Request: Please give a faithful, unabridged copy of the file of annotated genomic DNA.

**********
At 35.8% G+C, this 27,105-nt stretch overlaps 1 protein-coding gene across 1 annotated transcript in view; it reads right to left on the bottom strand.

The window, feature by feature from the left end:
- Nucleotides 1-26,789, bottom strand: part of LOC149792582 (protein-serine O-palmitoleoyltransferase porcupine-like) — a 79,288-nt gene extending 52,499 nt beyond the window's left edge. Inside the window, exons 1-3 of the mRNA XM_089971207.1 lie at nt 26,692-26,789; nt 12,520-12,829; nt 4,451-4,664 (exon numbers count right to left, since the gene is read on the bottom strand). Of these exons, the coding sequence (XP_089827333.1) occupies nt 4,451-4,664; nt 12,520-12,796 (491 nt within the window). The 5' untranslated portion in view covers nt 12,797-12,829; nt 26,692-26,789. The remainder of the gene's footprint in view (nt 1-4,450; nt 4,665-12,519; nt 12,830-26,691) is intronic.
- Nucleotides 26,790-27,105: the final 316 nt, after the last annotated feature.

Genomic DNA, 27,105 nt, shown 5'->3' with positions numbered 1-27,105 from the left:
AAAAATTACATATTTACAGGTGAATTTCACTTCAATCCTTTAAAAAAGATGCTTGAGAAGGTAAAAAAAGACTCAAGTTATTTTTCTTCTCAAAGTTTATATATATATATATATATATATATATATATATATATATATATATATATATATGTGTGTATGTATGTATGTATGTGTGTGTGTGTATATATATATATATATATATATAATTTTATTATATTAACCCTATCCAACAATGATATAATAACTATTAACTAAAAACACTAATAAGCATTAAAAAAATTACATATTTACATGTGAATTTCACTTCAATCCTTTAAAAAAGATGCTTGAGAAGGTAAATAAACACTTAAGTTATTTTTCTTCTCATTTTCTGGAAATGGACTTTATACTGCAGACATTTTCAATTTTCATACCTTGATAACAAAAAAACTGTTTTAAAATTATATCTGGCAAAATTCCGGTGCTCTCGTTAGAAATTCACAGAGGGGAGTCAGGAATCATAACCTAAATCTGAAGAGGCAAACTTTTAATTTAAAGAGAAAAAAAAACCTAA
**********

At 35.8% G+C, this 27,105-nt stretch overlaps 1 protein-coding gene across 1 annotated transcript in view; it reads right to left on the bottom strand.

The window, feature by feature from the left end:
- Nucleotides 1-26,789, bottom strand: part of LOC149792582 (protein-serine O-palmitoleoyltransferase porcupine-like) — a 79,288-nt gene extending 52,499 nt beyond the window's left edge. Inside the window, exons 1-3 of the mRNA XM_089971207.1 lie at nt 26,692-26,789; nt 12,520-12,829; nt 4,451-4,664 (exon numbers count right to left, since the gene is read on the bottom strand). Of these exons, the coding sequence (XP_089827333.1) occupies nt 4,451-4,664; nt 12,520-12,796 (491 nt within the window). The 5' untranslated portion in view covers nt 12,797-12,829; nt 26,692-26,789. The remainder of the gene's footprint in view (nt 1-4,450; nt 4,665-12,519; nt 12,830-26,691) is intronic.
- Nucleotides 26,790-27,105: the final 316 nt, after the last annotated feature.

Genomic DNA, 27,105 nt, shown 5'->3' with positions numbered 1-27,105 from the left:
AAAAATTACATATTTACAGGTGAATTTCACTTCAATCCTTTAAAAAAGATGCTTGAGAAGGTAAAAAAAGACTCAAGTTATTTTTCTTCTCAAAGTTTATATATATATATATATATATATATATATATATATATATATATATATATATATGTGTGTATGTATGTATGTATGTGTGTGTGTGTATATATATATATATATATATATAATTTTATTATATTAACCCTATCCAACAATGATATAATAACTATTAACTAAAAACACTAATAAGCATTAAAAAAATTACATATTTACATGTGAATTTCACTTCAATCCTTTAAAAAAGATGCTTGAGAAGGTAAATAAACACTTAAGTTATTTTTCTTCTCATTTTCTGGAAATGGACTTTATACTGCAGACATTTTCAATTTTCATACCTTGATAACAAAAAAACTGTTTTAAAATTATATCTGGCAAAATTCCGGTGCTCTCGTTAGAAATTCACAGAGGGGAGTCAGGAATCATAACCTAAATCTGAAGAGGCAAACTTTTAATTTAAAGAGAAAAAAAAACCTAA